Dahlia Lithwick wrote about the litigation of the Joe Arpaio pardon, with the district judge hearing from numerous amici about the constitutional validity and effect of the pardon. The article ends by quoting one amicus, Ian Bassin of Project Democracy: “Thankfully, in America it’s the courts who get the last say on what the Constitution allows.”
As I have been arguing again and again in defense of judicial departmentalism, this is not true as a normative matter, at least not in the absolute sense in which it is presented here, as simply the way it works in America.
The new name for this is lawfare, challenging every decision with which one disagrees in court in the hope that a judge, some judge, any judge, will disagree and use his fiat to supersede the decisions of Congress or the Executive. While the basic notion of judicial review, established by no less dubious a character than John Marshall in Marbury v. Madison, is accepted despite its having been created by judicial fiat, Marshall pulled it off, despite President Jackson’s snippy retort, “John Marshall has made his decision; now let him enforce it.”
Lawfare is a two-pronged trick, the first being the possibility of finding a judge, some judge, any judge, who will seize upon the attack to substitute his judgment for those of elected officials, the only condition being that he can claim some vague hook in the Constitution, or its emanations and penumbras if not even the broad words will do. The second prong is delay, the time required to brief, to argue, to oppose, reply, maybe sureply, then to reargue, and then appeal. And perhaps petition, or wait until after the en banc decision, before collateral attacks starting the process anew.
They say time heals all wounds. They say justice delayed is justice denied. They say mares eat oats, and does eat oats, and little lambs eat ivy. Will a switch in time save emoluments? Emoluments is a hard word to work into a platitude. Is Lithick up to the task.
This got me thinking of Alexis de Tocqueville, who famously said that “[s]carcely any political question arises in the United States that is not resolved, sooner or later, into a judicial question.”…
Tocqueville’s thesis affects just how much judicial supremacy we get in a judicial-departmentalist scheme. The more political questions that are resolved into judicial questions, the more the judiciary is going to get the last word, because the courts must decide the constitutional issues and the executive must enforce those judgments.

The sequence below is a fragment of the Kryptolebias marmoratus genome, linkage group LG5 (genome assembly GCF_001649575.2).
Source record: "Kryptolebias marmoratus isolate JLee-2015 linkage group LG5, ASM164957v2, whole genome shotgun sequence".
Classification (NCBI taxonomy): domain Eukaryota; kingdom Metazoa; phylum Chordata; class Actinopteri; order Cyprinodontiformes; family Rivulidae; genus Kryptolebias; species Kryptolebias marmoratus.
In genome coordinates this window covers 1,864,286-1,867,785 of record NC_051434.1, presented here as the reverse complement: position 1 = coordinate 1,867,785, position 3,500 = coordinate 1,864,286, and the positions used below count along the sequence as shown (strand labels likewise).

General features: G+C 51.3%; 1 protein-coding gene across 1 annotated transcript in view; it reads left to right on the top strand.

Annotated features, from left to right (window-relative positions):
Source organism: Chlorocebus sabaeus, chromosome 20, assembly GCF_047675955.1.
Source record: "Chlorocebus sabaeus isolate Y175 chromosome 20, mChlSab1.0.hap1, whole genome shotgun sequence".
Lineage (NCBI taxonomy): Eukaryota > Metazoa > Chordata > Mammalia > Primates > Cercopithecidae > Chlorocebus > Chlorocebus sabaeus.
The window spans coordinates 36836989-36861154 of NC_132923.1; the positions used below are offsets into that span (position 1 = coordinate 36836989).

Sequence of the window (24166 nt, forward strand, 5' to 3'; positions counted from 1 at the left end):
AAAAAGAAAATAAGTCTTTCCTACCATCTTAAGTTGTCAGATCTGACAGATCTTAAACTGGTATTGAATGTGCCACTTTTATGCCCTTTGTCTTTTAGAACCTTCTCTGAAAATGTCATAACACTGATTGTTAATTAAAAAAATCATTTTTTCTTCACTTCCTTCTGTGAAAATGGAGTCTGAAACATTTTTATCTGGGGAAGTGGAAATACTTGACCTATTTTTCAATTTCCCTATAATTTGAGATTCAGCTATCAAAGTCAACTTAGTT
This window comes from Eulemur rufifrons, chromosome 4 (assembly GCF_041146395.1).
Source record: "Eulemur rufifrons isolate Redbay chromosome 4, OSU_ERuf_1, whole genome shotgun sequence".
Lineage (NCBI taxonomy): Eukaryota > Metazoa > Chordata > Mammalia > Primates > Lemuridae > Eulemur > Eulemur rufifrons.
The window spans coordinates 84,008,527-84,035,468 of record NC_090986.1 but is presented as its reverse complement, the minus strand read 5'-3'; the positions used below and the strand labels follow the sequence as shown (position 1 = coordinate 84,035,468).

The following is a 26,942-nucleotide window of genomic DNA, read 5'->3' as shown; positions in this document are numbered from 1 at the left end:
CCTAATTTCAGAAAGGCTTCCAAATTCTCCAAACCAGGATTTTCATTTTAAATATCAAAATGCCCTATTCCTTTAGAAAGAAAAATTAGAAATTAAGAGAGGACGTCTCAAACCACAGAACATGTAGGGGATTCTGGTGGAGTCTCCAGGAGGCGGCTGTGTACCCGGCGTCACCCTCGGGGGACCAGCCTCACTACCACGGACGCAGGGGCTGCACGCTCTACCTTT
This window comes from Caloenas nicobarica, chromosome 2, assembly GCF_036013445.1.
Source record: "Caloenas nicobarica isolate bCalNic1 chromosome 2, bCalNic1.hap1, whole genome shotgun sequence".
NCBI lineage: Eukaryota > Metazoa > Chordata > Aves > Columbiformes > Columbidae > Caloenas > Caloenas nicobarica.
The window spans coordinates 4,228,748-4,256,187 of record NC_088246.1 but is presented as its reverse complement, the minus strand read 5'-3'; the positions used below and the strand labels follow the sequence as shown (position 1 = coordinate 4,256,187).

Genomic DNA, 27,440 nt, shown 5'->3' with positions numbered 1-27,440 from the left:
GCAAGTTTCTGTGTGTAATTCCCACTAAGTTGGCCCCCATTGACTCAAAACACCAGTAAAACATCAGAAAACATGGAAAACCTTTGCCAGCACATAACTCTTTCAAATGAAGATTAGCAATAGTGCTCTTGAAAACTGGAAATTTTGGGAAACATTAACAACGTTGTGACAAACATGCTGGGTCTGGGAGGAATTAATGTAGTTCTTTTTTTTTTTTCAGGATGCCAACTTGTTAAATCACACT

Wasserman’s use of the word “must” with regard to the executive’s response to judicial decisions is, perhaps, a bit optimistic. Jackson’s reaction to Marshall may not have altered the course of history, but that doesn’t mean it can’t happen. It only means that it hasn’t happened yet.
There is scarcely a thing done by the Executive branch that hasn’t given rise to a legal challenge. This isn’t to say the challenges aren’t worthy, though some (such as Lithwick’s Arpaio pardon suit) border on the frivolous. But as Wasserman notes, there are decisions that are political in nature, and they are determined in election booths rather than chambers. At some point, an elected official executing the prerogatives of office may well hit the wall and refuse to “enforce those judgments.”
Much as Tocqueville’s thesis is coming to fruition before our eyes, and Wasserman’s admonition that the judiciary has become the decider of political questions of last resort, picture a Chief Executive, sitting behind the Resolute desk, staring across the room at the portrait of Andrew Jackson, muttering to himself, “enough.” Even slippery slopes can bottom out eventually, and to the extent Constitution, law, precedent and norms aren’t particularly important to an unprincipled executive, what makes us think he can’t be pushed to speak the words of his favorite past president?
Our reliance on the executive’s adherence to judicial supremacy is firmly grounded in our national history and psyche, but push an amoral guy too far and you never know what he’ll do. Norms are only norms until they’re not, and when a crazy man’s back is pushed to the wall, one can never be sure what he’ll do.